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Tuesday, July 10, 2007

Those peanuts can add up!!

I remember the American Airlines Bistro Bag (tm?) which was basically inedible but at least it was a gesture. The Bistro Bag is long gone and so too is the basic snack (peanuts, pretzels, or what have you), at least on American (which I fly mostly because of its huge presence at DFW).

Of course, even peanuts can add up to something that makes a difference. Airlines.org reports cost data for the recent past (quarterly) and back to 1990 (annually). One of the cost components is - food!

Here's a time plot of annual expenditures on food for the airline industry (as a whole) in millions of dollars:



Here's a time plot of the spending (in pennies) per seat mile:



The amazing drop-off after 2000 could have numerous sources: post 9-11 industry problems, a transfer of assets into security and maintenance, or the increasing commonality of flying. I haven't the time to grab average price per seat mile, but my bet is that since deregulation the prices have been falling, perhaps moreso since the so-called discount airlines have had deep impacts on the airline industry.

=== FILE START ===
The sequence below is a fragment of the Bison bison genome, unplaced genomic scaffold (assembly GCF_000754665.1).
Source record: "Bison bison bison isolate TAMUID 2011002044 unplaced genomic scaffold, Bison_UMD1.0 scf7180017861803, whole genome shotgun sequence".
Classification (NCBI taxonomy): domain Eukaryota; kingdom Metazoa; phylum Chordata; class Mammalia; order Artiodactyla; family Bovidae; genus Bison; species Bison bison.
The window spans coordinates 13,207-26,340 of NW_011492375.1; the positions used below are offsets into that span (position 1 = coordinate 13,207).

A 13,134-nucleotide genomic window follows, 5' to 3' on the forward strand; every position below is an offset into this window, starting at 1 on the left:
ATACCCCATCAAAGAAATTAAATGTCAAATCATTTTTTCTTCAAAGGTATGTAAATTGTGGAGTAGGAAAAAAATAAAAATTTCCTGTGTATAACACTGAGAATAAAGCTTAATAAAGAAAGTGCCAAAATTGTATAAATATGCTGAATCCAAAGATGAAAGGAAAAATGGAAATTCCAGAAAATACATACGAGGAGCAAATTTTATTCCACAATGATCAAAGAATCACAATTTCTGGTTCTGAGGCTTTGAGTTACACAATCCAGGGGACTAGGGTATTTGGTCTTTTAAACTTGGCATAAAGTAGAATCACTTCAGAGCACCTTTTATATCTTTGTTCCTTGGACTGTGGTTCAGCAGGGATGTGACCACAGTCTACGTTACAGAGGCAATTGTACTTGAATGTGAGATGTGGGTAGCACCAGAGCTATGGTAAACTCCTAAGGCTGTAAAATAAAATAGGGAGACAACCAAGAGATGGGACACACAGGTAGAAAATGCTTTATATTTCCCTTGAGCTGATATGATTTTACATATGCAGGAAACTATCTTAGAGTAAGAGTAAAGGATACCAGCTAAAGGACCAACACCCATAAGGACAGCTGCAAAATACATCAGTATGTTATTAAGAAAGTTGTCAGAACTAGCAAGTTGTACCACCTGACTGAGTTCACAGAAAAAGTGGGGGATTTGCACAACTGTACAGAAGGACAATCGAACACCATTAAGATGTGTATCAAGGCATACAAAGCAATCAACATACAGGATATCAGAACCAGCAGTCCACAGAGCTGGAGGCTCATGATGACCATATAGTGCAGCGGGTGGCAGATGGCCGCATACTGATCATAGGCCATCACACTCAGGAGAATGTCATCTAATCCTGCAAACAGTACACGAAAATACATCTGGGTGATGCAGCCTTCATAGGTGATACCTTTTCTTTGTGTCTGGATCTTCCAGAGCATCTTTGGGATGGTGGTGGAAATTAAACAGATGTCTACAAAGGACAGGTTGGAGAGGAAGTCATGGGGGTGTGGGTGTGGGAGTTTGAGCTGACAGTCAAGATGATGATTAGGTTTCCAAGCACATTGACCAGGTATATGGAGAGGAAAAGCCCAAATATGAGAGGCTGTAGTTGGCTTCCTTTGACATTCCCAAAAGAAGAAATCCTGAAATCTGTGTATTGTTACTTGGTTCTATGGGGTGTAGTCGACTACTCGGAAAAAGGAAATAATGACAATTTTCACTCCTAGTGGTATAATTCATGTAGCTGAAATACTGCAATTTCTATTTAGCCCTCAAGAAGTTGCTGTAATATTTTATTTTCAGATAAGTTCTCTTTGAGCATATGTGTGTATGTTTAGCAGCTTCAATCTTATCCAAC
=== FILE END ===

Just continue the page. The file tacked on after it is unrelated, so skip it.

Before deregulation and the upstart discount airlines, American, Delta, and such, could use food (and other services) as a form of non-price competition. As regulation precluded lowering prices, airlines would offer more perks to induce customers to fly with them. Deregulation removed the price floors on airline travel and thus prices fall and non-price competition becomes less important: firms compete in price rather than in food.

Stata data file

Comments:
What is the most likely cause of the drop in cost between 1990 and 1995? NAFTA? Fuel cost? What do you think happened?
 
I don't recall the exact citation, but I distinctly remember reading an economics tome -- coulda been a paper, coulda been a text -- arguing that the stereotype of pretty stewardesses emerged as a result of regulation's precluding price competition. That is, it was argued, airlines offered "amenities" in the form of attractive stewardesses, and from thence came the stereotype.
 
I think it's more plausible that Americans on average, including stewardesses have gotten less attractive in the last 10-15 years.
 
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